CUPERTINO -- A former employee of Apple Corporation claims he was forced to wear clothes he was "uncomfortable with" and adopt a personality that "was far from what he really was about" after a several-month long application, and only seven months on the job.
The twenty-six year old University of Illinois Engineering Graduate claims he was always interested in working for Apple, until after only two weeks on the job when his store manager asked that he "adjust his personality to the workplace" and learn to better "accessorize".
"I came in with a nice watch, and dress shoes, but the manager used her iPhone to explain what she meant by accessorize... She wanted me to wear cowboy boots, more armbands, and use a higher pitched voice which she described as a happy voice." Ian Jackson, of Chicago told us in referring to his first unpleasant experience working for Apple Corporation. "They weren't happy that I was "Normal"... they said I had to be more quirky... and the thing was that I couldn't leave, because I had applied and waited for the job for over nine months. Leaving seemed unthinkable."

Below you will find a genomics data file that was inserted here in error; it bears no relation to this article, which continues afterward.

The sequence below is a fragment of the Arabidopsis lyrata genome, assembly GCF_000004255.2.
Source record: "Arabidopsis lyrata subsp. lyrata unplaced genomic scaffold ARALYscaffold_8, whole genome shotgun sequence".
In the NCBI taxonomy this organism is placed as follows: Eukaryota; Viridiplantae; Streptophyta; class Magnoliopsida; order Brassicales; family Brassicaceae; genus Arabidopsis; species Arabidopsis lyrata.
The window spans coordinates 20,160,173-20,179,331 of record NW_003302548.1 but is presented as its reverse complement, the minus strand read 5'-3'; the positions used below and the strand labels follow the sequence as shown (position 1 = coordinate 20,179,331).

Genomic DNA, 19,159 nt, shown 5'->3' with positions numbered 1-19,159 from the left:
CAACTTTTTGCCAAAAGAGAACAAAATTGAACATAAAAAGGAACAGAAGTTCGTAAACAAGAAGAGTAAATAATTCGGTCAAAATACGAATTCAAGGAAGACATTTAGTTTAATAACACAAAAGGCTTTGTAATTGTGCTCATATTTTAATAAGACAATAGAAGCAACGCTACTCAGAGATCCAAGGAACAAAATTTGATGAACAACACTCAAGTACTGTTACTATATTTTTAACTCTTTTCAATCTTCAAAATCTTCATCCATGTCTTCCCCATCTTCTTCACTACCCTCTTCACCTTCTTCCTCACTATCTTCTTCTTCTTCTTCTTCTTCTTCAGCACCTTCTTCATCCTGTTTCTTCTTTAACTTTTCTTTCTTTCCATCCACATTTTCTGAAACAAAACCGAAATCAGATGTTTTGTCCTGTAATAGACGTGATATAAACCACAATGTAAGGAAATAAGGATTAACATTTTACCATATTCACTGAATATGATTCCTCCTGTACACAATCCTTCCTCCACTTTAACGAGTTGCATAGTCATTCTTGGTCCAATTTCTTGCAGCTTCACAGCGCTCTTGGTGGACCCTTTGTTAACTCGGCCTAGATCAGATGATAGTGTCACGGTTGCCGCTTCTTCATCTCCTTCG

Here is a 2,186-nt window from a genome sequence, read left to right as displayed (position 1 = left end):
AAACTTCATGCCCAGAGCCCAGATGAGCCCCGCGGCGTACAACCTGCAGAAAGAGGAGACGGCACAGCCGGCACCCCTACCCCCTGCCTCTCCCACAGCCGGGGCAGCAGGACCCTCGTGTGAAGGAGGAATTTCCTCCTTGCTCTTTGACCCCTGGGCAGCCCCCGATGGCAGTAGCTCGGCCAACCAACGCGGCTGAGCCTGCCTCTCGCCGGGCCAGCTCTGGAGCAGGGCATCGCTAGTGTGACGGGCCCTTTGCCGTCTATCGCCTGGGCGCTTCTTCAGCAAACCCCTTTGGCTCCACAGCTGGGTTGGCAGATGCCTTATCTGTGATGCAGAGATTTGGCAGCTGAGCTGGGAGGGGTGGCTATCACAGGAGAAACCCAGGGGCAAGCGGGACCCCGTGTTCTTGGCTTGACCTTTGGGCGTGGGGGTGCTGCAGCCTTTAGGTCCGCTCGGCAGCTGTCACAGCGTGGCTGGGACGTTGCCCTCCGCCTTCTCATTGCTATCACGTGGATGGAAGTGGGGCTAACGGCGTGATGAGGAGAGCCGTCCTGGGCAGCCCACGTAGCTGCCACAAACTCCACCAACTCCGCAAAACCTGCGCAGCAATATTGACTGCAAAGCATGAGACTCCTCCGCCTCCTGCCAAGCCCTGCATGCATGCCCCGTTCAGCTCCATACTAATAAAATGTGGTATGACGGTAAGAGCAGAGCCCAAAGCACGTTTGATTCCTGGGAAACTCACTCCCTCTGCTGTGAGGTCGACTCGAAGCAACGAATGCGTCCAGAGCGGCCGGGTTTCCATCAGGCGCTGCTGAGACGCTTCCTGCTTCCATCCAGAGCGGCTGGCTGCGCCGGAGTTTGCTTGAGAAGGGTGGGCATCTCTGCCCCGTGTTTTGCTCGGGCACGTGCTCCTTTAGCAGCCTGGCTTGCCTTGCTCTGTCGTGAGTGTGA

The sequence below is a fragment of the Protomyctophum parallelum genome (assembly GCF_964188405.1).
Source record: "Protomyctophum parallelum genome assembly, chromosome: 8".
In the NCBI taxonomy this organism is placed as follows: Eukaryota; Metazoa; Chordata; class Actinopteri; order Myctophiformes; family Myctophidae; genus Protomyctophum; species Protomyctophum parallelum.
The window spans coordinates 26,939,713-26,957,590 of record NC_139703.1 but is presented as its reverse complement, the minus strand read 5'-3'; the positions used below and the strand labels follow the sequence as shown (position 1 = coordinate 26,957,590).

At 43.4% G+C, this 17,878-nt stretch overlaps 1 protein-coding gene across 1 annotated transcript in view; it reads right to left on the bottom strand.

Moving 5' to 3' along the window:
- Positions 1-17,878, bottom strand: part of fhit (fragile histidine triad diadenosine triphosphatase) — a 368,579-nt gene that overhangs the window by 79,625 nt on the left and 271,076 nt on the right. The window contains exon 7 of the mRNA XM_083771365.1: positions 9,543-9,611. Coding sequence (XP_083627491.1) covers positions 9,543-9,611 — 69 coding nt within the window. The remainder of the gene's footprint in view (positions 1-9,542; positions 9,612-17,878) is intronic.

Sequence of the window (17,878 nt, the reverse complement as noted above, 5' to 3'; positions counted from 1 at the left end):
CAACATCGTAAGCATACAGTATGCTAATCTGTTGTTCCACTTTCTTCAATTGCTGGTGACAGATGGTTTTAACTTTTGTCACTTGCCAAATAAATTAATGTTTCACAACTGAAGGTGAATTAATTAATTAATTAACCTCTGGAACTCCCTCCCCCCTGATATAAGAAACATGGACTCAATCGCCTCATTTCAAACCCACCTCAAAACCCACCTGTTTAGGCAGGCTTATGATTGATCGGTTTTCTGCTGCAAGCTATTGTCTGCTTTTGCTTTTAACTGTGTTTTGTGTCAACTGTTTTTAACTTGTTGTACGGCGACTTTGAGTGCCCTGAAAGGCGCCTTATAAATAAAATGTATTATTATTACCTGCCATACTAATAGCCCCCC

Jackson claims he did attempt to be more "fun" and "lively" in the workplace, and even received an eyebrow piercing, and a nose ring, in hopes of impressing his employers.
"It worked" he says "until my girlfriend asked me what exactly was going on, and realized I had started to act different."
When asked to comment, an Apple Corporation Official dismissed Jacksons claims as nothing more than an attempt to misrepresent Apple's conduct with it's employees. The official likened the story to something of a smear campaign probably headed by Microsoft in an attempt to ward potential employees away from Apple Stores and attract them towards Microsoft commercial store locations.
Jackson claims Apple is the cause of his dissociative identity disorder. He has since left the job, and now uses an Android phone and Windows 7 laptop, both of which prefers to Apple Products. "I finally feel a lot more productive, and a lot more like myself" he told us.